For those who may not know, the definition of a wink is the brief closing of one eye. How many can remember being taught to wink or the reasons why we wink?
We just seem to know subconsciously that winking is a signal, sometimes to indicate a sexual interest, other times to illustrate or add emphasis to a joke or remark, or even as a means of communicating that we want to share a private or personal confidence with one or more people in our line of sight.
With the exception of India, where winking is used in much the same way as by westerners, in many Asian countries the act of winking is considered rude and offence may be taken.
Even amongst westerners inappropriate winking can often cause embarrassment or even anger.
During a debate in the US presidential campaign in 2008, the republican vice presidential candidate, Sarah Palin, made a point of winking at the audience on a number of occasions, which caused critical comment and offence to many attendees and media representatives.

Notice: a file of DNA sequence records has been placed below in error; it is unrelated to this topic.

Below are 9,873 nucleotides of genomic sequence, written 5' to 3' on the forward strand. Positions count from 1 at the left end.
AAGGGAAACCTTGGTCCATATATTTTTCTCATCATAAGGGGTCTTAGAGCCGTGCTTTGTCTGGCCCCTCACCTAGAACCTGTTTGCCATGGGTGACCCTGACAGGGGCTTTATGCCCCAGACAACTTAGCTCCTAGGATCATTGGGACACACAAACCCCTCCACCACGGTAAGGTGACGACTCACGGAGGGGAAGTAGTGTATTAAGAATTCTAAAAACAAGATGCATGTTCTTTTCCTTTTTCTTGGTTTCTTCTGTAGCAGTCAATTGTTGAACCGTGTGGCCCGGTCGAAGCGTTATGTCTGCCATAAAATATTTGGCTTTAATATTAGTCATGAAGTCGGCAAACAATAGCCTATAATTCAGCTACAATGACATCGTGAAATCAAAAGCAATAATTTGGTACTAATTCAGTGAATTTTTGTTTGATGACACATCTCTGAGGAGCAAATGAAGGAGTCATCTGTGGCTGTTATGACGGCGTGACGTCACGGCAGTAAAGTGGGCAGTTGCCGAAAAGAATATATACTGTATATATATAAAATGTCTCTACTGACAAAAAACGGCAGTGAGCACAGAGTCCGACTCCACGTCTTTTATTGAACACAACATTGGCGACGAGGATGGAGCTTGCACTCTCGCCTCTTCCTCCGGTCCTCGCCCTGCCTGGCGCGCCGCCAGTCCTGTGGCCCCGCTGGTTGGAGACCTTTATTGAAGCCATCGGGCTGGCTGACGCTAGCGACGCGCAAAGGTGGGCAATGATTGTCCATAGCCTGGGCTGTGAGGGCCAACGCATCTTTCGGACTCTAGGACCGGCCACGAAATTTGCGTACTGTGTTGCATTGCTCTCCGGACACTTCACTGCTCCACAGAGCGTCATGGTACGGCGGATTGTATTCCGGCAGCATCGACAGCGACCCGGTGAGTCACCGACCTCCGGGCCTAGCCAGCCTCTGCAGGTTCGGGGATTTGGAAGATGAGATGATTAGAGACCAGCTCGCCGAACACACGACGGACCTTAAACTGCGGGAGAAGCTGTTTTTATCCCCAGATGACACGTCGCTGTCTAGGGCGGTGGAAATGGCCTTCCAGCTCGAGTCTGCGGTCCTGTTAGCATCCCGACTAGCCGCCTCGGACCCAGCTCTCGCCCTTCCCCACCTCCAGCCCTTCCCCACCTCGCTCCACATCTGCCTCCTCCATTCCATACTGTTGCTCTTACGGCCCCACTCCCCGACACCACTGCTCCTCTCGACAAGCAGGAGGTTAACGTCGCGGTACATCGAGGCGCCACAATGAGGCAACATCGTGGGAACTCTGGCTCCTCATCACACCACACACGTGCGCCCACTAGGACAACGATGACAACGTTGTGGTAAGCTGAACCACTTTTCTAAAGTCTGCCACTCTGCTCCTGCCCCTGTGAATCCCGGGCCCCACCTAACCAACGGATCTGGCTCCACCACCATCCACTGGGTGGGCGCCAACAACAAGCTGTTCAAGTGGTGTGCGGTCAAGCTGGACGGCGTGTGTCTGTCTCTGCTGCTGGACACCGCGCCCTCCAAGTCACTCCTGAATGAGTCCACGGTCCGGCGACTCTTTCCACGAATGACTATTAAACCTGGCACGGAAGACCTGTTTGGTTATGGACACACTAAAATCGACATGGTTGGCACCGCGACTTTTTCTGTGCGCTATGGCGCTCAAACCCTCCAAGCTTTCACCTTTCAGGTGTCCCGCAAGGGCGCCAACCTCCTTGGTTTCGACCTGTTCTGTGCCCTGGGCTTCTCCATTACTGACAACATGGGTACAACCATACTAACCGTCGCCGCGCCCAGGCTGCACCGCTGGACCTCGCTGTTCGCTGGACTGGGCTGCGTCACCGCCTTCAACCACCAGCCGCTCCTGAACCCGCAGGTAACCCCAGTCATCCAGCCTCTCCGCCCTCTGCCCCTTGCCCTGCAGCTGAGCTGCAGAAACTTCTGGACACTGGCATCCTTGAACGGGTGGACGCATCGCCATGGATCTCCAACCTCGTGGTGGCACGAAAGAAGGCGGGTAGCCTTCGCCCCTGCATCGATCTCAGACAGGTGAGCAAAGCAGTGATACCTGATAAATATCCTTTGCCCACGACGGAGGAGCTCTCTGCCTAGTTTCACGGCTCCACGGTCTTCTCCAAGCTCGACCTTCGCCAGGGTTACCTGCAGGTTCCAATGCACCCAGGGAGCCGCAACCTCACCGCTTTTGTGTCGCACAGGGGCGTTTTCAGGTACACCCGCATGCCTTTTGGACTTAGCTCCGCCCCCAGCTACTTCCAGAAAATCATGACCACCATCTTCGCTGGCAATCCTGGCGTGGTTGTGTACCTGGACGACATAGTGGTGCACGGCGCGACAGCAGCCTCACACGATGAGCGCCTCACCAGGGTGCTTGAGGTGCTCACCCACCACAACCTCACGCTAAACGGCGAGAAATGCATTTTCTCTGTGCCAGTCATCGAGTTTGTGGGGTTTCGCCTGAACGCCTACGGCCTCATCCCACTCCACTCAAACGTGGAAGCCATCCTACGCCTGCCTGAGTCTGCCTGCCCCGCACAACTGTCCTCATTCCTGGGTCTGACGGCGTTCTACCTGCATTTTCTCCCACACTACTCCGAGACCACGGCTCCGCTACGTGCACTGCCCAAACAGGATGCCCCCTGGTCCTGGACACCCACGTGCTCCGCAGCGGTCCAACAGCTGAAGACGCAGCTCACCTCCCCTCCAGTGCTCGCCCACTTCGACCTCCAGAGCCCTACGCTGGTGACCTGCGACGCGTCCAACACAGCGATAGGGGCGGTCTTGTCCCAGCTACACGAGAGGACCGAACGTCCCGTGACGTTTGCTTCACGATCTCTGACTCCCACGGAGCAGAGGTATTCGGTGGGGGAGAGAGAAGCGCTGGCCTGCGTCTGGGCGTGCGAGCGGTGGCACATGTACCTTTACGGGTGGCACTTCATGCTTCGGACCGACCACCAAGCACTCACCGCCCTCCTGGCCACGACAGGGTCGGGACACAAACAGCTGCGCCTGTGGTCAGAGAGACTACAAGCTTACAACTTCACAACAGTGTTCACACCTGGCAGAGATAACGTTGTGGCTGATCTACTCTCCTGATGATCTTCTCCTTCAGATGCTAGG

Involuntary bouts of frequent winking is usually as sign that the person, usually a youngster or adolescent is suffering from Tourette Syndrome.
The expression ‘a nod and a wink’ and other similar expressions incorporating the word ‘wink’ in them are generally used to imply that something sly, underhand or secretive has taken place.
Although it can often be fun and provocative for men and women to use a wink to convey a message, often sexual, between each other, there are times when it can be totally out of order and offensive to others.
Be on the safe side by being sure that the circumstances and context are appropriate before you wink at anybody, particularly if you are not familiar with them.
Get it wrong and you may end up with a bad reputation, maybe even get you known as weirdo!